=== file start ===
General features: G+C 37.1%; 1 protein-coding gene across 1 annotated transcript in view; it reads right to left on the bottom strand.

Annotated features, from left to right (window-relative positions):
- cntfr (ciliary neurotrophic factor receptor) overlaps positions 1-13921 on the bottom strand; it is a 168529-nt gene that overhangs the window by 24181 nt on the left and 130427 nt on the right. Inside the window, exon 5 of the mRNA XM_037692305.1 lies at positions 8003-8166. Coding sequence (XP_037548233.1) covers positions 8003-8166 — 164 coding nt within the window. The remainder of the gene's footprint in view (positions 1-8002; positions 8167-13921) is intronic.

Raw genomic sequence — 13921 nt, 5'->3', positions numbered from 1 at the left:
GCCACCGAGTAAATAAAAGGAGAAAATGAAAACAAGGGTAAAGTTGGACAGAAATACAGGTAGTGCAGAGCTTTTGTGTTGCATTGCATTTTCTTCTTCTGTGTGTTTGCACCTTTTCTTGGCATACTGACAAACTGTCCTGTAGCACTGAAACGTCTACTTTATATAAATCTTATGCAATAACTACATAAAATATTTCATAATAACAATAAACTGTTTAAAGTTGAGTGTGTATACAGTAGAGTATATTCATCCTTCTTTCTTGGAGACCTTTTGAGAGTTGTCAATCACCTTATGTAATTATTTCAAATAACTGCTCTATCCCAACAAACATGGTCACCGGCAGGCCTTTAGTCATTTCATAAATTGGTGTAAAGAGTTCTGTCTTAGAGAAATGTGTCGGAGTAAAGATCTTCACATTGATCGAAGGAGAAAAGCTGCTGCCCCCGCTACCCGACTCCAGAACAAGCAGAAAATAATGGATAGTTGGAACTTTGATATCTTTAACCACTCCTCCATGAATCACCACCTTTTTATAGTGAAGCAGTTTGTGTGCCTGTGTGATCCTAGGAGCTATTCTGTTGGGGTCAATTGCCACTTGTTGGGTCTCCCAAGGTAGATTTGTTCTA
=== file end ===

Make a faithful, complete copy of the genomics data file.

General features: G+C 37.1%; 1 protein-coding gene across 1 annotated transcript in view; it reads right to left on the bottom strand.

Annotated features, from left to right (window-relative positions):
- cntfr (ciliary neurotrophic factor receptor) overlaps positions 1-13921 on the bottom strand; it is a 168529-nt gene that overhangs the window by 24181 nt on the left and 130427 nt on the right. Inside the window, exon 5 of the mRNA XM_037692305.1 lies at positions 8003-8166. Coding sequence (XP_037548233.1) covers positions 8003-8166 — 164 coding nt within the window. The remainder of the gene's footprint in view (positions 1-8002; positions 8167-13921) is intronic.

Raw genomic sequence — 13921 nt, 5'->3', positions numbered from 1 at the left:
GCCACCGAGTAAATAAAAGGAGAAAATGAAAACAAGGGTAAAGTTGGACAGAAATACAGGTAGTGCAGAGCTTTTGTGTTGCATTGCATTTTCTTCTTCTGTGTGTTTGCACCTTTTCTTGGCATACTGACAAACTGTCCTGTAGCACTGAAACGTCTACTTTATATAAATCTTATGCAATAACTACATAAAATATTTCATAATAACAATAAACTGTTTAAAGTTGAGTGTGTATACAGTAGAGTATATTCATCCTTCTTTCTTGGAGACCTTTTGAGAGTTGTCAATCACCTTATGTAATTATTTCAAATAACTGCTCTATCCCAACAAACATGGTCACCGGCAGGCCTTTAGTCATTTCATAAATTGGTGTAAAGAGTTCTGTCTTAGAGAAATGTGTCGGAGTAAAGATCTTCACATTGATCGAAGGAGAAAAGCTGCTGCCCCCGCTACCCGACTCCAGAACAAGCAGAAAATAATGGATAGTTGGAACTTTGATATCTTTAACCACTCCTCCATGAATCACCACCTTTTTATAGTGAAGCAGTTTGTGTGCCTGTGTGATCCTAGGAGCTATTCTGTTGGGGTCAATTGCCACTTGTTGGGTCTCCCAAGGTAGATTTGTTCTA